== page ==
REC advises INEC staff to earn public trust ahead of 2019 elections


Mr Mike Igini, the Resident Electoral Commissioner (REC) in Akwa Ibom, has advised staff of the Independent National Electoral Commission (INEC) to work hard to earn public trust ahead of 2019 elections.

Igini gave the advice in Uyo at the end of a tour of INEC local government offices in the state.

The REC, who reported for duty in the state in September, noted it had been observed all over the country that the electorate does not trust INEC staff, adding that this situation was worrisome.

“Before my posting to this state, the commission has been doing so much in the course of preparing for the 2019 elections.

“I have now come to join all of you to help make that preparation, there is a need for change or re-orientation of the mindset of staff as it will no longer be business as usual.

“No election can be credible where people believe that votes are sold and bought and election outcomes do not reflect the wishes of the people as expressed at the polling units.

“INEC staff must earn public trust and confidence, as these are bedrock principles that underpin a credible electoral process.”

Igini advised urged all staff members to create and sustain an environment of trust, openness and inclusiveness.

“The perception of impartiality on the part of INEC staff lends credibility to the commission and the electoral process.”

He said that his tour of the 31 local government area offices of INEC had helped to acquaint him with the staff and their working environment.

The REC stressed that staff members were the most critical asset of the commission and emphasised the need for them to demonstrate competence, impartiality and neutrality in the elections.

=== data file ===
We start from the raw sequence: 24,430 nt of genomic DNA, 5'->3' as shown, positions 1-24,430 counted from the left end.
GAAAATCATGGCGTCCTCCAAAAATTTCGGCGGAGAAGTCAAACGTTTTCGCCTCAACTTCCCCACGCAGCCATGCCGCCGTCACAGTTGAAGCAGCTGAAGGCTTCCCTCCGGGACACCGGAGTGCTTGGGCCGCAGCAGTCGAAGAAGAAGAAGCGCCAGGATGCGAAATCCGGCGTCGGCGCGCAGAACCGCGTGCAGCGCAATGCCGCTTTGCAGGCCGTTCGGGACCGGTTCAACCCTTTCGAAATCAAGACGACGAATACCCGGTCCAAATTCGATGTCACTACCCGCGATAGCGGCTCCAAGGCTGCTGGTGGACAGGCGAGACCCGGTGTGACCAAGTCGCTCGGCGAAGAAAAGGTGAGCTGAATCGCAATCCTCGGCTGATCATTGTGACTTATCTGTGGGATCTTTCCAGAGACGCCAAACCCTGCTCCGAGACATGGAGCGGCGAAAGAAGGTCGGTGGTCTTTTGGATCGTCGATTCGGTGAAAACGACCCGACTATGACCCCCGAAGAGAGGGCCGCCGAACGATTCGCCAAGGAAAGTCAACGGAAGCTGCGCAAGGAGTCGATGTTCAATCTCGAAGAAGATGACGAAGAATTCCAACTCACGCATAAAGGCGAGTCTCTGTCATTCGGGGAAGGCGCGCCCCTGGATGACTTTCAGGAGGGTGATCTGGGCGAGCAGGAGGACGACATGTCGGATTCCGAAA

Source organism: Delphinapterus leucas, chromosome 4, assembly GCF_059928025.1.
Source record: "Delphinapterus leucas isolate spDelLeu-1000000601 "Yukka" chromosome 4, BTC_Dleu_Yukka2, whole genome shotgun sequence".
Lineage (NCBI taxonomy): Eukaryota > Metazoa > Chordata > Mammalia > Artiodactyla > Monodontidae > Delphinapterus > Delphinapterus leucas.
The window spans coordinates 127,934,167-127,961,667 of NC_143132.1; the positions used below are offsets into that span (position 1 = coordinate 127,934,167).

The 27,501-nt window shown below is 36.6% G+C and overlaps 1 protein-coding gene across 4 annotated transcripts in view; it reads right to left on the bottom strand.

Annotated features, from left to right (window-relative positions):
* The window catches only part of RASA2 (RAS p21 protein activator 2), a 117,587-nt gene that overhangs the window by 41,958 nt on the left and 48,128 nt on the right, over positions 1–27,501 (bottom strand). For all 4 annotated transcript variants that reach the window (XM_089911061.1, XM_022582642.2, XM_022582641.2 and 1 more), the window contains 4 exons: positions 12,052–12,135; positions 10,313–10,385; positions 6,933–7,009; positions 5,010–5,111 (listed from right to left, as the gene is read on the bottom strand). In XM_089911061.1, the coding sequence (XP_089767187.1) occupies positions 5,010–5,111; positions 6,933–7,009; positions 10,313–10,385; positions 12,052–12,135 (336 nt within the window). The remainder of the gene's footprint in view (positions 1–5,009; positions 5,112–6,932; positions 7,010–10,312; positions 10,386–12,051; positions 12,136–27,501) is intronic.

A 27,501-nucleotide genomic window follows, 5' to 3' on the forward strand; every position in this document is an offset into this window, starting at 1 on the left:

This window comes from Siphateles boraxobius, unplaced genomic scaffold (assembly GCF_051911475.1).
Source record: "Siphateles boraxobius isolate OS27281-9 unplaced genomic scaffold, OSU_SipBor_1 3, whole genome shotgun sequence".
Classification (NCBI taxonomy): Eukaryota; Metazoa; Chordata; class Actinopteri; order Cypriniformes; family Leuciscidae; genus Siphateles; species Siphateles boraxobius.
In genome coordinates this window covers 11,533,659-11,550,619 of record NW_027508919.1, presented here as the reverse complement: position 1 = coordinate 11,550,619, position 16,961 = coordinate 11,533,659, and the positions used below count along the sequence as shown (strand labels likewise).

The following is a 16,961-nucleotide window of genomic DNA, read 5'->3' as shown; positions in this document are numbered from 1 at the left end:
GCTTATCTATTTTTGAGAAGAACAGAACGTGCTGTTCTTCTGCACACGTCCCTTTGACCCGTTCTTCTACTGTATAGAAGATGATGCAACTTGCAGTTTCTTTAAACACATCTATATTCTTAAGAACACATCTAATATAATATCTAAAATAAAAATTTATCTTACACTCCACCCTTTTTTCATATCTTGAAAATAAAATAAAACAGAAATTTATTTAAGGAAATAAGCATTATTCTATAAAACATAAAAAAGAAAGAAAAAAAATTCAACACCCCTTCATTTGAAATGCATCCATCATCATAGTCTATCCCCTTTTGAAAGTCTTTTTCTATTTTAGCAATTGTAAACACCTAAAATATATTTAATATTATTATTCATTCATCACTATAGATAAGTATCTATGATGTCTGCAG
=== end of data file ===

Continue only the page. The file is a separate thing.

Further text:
“I have toured the entire local government areas and today, Uyo, which is the state capital and the biggest with 175 polling units is the grand finale of the tour.

“And having gone round the 31 local government areas, I have been impressed by what I have seen since Oct. 30 that the tour commenced.”

He observed that though some areas had challenges in terms of physical infrastructure, the state was blessed with good road networks.

Receiving the INEC Commissioner, the Uyo local government Electoral Officer, Mr Onyemaeze Mba, complained of poor facilities in the office and appealed for urgent repairs or replacement.

Mba, who was represented by the assistant Electoral Officer, Mr Sebastian Etefia, explained that the office had no electricity for over eight years, following disconnection due to unpaid bills.

The electoral officer further said that poor work environment had resulted in truancy as staff members had no desks to enable them to settle down and perform their duties responsibly.

“The office has remained without electricity since 2009 when the Power Holding Company cut the light because of outstanding unpaid bills.“There is no furniture for staff to use and no borehole for water supply. The office has an uncompleted fence; the doors to the offices are all in a deplorable condition.

“The office building needs a facelift. As INEC office in the state metropolitan town, it should ordinarily serve as an annex to the commission’s state Headquarters office,” the electoral 0fficer said.